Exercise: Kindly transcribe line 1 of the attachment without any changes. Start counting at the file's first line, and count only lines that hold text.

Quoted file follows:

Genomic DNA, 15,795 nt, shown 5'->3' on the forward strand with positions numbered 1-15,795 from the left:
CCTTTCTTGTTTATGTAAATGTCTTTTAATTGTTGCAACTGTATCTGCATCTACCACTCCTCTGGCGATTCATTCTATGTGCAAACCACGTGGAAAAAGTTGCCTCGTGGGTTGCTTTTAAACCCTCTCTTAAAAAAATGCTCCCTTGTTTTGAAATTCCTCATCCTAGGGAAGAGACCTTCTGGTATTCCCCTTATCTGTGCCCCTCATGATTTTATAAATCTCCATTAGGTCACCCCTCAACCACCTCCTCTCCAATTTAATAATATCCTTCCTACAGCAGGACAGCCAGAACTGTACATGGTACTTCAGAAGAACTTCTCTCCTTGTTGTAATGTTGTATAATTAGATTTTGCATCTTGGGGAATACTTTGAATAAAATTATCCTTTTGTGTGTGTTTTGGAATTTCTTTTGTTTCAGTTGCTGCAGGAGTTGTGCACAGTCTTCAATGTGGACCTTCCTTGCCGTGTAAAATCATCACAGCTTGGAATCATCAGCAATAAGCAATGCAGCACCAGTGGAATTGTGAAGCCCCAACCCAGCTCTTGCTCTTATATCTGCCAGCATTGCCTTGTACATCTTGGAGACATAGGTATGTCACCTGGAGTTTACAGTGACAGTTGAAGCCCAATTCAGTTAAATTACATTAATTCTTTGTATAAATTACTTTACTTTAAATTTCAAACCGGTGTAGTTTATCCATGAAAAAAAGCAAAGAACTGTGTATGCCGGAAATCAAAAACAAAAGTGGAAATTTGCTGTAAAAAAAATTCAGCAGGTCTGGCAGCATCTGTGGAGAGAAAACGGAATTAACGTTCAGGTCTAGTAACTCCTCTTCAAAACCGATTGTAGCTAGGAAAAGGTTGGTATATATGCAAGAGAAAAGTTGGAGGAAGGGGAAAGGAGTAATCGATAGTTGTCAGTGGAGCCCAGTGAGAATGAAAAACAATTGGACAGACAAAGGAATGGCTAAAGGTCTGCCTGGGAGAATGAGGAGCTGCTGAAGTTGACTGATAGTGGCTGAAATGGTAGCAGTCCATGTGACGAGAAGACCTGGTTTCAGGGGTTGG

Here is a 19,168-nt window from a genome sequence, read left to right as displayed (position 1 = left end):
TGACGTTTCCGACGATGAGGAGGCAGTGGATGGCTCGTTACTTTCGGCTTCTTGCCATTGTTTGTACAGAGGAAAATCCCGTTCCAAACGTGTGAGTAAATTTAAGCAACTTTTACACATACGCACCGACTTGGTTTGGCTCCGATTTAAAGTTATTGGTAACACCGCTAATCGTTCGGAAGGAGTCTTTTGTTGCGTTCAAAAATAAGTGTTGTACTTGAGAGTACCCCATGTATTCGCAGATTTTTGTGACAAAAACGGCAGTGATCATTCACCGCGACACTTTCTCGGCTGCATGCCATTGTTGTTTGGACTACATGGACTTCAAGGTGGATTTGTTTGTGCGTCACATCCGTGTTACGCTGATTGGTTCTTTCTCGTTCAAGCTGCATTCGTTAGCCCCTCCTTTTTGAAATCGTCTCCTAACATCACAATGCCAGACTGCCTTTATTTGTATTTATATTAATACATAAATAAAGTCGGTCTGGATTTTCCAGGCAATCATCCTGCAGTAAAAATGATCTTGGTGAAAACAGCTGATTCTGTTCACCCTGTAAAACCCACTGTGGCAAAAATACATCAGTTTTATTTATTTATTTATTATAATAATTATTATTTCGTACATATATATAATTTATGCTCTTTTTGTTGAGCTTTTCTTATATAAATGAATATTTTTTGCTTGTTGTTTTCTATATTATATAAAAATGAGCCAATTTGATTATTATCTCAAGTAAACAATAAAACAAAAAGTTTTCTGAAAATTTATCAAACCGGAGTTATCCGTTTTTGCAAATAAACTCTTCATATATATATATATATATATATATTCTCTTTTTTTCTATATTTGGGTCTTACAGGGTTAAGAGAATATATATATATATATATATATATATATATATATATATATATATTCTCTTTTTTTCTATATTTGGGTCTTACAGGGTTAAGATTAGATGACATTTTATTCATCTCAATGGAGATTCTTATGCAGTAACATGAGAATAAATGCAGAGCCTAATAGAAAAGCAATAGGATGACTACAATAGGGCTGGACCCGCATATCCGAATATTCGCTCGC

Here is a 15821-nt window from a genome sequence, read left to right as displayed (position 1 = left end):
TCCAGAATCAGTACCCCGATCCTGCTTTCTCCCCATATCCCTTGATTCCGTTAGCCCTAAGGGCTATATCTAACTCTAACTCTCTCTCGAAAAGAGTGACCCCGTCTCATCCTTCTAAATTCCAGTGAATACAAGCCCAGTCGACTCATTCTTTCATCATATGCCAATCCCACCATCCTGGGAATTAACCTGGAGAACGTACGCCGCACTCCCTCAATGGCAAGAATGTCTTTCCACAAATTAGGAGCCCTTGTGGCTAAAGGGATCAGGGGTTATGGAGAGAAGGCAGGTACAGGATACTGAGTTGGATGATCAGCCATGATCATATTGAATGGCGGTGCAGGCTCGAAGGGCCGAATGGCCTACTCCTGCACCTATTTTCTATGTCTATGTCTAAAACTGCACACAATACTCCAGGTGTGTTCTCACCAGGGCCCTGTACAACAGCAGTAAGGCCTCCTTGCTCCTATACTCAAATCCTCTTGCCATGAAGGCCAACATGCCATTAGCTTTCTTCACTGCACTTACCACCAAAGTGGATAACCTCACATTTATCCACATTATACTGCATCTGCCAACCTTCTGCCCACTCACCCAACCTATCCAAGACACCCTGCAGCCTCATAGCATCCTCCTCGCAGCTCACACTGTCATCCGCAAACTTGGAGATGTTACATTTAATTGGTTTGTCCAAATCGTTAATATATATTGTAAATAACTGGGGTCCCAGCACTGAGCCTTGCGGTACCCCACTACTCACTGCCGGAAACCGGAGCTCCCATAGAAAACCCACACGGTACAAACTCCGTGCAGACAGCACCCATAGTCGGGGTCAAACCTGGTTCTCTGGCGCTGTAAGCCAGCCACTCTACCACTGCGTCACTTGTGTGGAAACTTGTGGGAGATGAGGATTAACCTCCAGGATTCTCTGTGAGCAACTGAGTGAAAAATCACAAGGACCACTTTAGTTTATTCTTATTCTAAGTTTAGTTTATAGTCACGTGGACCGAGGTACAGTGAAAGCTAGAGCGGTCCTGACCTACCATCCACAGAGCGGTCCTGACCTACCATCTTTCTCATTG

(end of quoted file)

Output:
Genomic DNA, 15,795 nt, shown 5'->3' on the forward strand with positions numbered 1-15,795 from the left: